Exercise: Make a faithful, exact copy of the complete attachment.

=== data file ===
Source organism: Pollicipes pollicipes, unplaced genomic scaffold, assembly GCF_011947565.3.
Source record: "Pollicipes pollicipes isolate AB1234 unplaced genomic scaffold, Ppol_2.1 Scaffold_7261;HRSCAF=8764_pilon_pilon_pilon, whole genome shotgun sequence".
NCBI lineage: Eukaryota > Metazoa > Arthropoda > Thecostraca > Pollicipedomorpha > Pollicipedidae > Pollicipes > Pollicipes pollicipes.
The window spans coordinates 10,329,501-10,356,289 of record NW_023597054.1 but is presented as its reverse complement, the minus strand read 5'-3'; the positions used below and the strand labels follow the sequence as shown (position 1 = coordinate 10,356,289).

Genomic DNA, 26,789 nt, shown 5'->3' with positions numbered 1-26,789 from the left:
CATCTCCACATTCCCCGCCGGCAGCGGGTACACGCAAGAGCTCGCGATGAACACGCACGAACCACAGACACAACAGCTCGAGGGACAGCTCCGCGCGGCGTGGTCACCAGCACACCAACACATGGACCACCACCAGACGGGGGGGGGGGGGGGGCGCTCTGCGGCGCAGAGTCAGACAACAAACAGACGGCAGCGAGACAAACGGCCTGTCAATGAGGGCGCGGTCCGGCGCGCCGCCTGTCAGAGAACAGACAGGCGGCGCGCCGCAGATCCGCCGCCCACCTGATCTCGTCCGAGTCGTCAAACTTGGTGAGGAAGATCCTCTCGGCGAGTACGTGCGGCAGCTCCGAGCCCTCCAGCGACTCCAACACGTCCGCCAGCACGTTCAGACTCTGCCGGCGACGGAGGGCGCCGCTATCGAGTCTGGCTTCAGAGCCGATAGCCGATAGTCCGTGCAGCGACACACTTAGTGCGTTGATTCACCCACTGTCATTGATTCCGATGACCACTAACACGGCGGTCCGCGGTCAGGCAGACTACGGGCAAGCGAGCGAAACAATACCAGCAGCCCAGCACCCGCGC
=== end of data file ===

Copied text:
Source organism: Pollicipes pollicipes, unplaced genomic scaffold, assembly GCF_011947565.3.
Source record: "Pollicipes pollicipes isolate AB1234 unplaced genomic scaffold, Ppol_2.1 Scaffold_7261;HRSCAF=8764_pilon_pilon_pilon, whole genome shotgun sequence".
NCBI lineage: Eukaryota > Metazoa > Arthropoda > Thecostraca > Pollicipedomorpha > Pollicipedidae > Pollicipes > Pollicipes pollicipes.
The window spans coordinates 10,329,501-10,356,289 of record NW_023597054.1 but is presented as its reverse complement, the minus strand read 5'-3'; the positions used below and the strand labels follow the sequence as shown (position 1 = coordinate 10,356,289).

Genomic DNA, 26,789 nt, shown 5'->3' with positions numbered 1-26,789 from the left:
CATCTCCACATTCCCCGCCGGCAGCGGGTACACGCAAGAGCTCGCGATGAACACGCACGAACCACAGACACAACAGCTCGAGGGACAGCTCCGCGCGGCGTGGTCACCAGCACACCAACACATGGACCACCACCAGACGGGGGGGGGGGGGGGGCGCTCTGCGGCGCAGAGTCAGACAACAAACAGACGGCAGCGAGACAAACGGCCTGTCAATGAGGGCGCGGTCCGGCGCGCCGCCTGTCAGAGAACAGACAGGCGGCGCGCCGCAGATCCGCCGCCCACCTGATCTCGTCCGAGTCGTCAAACTTGGTGAGGAAGATCCTCTCGGCGAGTACGTGCGGCAGCTCCGAGCCCTCCAGCGACTCCAACACGTCCGCCAGCACGTTCAGACTCTGCCGGCGACGGAGGGCGCCGCTATCGAGTCTGGCTTCAGAGCCGATAGCCGATAGTCCGTGCAGCGACACACTTAGTGCGTTGATTCACCCACTGTCATTGATTCCGATGACCACTAACACGGCGGTCCGCGGTCAGGCAGACTACGGGCAAGCGAGCGAAACAATACCAGCAGCCCAGCACCCGCGC